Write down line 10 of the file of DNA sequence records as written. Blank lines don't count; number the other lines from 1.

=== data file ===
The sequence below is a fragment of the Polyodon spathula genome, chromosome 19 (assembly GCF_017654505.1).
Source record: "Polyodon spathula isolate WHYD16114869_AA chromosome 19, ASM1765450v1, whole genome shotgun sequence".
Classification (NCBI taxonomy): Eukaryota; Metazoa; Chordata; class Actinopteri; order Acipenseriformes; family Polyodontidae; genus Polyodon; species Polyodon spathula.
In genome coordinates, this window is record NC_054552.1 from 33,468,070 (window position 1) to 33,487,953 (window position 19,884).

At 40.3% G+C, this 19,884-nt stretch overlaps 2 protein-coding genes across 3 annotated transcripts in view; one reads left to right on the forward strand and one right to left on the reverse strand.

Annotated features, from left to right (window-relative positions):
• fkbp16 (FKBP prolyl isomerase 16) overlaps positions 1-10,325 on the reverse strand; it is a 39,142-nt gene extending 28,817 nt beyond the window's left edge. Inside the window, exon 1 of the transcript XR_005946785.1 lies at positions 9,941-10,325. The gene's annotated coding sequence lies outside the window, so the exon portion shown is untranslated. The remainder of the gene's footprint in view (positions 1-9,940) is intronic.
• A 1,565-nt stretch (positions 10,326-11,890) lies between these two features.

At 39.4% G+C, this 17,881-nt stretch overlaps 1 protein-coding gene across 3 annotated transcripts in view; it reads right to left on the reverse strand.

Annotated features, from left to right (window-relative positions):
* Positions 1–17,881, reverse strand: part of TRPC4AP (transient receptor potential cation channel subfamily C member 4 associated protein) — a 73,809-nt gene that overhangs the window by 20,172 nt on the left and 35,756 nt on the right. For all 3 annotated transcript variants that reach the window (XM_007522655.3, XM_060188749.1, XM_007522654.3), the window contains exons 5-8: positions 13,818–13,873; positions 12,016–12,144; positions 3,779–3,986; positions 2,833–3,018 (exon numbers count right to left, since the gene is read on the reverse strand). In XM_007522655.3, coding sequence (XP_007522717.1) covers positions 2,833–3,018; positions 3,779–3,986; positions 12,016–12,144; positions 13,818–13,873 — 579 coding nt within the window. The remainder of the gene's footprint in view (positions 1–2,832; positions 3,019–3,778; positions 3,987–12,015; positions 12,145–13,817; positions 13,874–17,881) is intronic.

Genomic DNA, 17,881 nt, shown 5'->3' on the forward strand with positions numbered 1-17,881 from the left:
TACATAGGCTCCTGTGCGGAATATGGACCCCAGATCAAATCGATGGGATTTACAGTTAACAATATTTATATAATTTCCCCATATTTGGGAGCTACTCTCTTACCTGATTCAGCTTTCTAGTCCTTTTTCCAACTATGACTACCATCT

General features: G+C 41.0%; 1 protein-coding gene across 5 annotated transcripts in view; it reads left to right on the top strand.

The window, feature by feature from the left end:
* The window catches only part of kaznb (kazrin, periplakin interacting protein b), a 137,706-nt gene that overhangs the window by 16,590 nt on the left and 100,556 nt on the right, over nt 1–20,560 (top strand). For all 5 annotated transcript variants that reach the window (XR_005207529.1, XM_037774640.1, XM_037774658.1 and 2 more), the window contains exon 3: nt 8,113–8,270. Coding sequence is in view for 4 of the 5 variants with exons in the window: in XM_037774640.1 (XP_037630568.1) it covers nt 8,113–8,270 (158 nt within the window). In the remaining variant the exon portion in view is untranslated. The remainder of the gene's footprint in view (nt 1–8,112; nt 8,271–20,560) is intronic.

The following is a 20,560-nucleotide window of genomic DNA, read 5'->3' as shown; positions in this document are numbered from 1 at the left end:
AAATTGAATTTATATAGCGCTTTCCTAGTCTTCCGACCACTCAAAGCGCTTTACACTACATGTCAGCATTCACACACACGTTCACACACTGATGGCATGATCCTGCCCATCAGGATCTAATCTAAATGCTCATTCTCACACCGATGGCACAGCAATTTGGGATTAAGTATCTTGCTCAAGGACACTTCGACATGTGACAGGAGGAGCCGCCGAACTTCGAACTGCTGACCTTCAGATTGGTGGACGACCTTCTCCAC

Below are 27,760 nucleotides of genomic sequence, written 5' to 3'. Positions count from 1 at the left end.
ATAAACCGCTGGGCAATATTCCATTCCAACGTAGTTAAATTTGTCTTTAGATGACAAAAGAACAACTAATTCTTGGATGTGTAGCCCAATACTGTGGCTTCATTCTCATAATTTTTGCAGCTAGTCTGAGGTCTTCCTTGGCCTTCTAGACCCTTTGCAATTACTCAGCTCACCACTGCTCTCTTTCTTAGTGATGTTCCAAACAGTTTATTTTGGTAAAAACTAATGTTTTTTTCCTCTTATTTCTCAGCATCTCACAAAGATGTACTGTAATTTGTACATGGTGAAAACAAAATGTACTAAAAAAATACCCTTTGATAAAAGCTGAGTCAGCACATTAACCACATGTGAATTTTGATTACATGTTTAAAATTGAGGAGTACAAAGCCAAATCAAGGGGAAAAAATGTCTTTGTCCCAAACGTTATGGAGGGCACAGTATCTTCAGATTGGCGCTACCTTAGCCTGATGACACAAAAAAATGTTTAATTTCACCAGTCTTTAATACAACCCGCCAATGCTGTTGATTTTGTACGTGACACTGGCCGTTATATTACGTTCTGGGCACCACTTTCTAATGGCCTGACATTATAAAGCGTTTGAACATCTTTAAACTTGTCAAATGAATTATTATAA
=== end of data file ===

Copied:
Annotated features, from left to right (window-relative positions):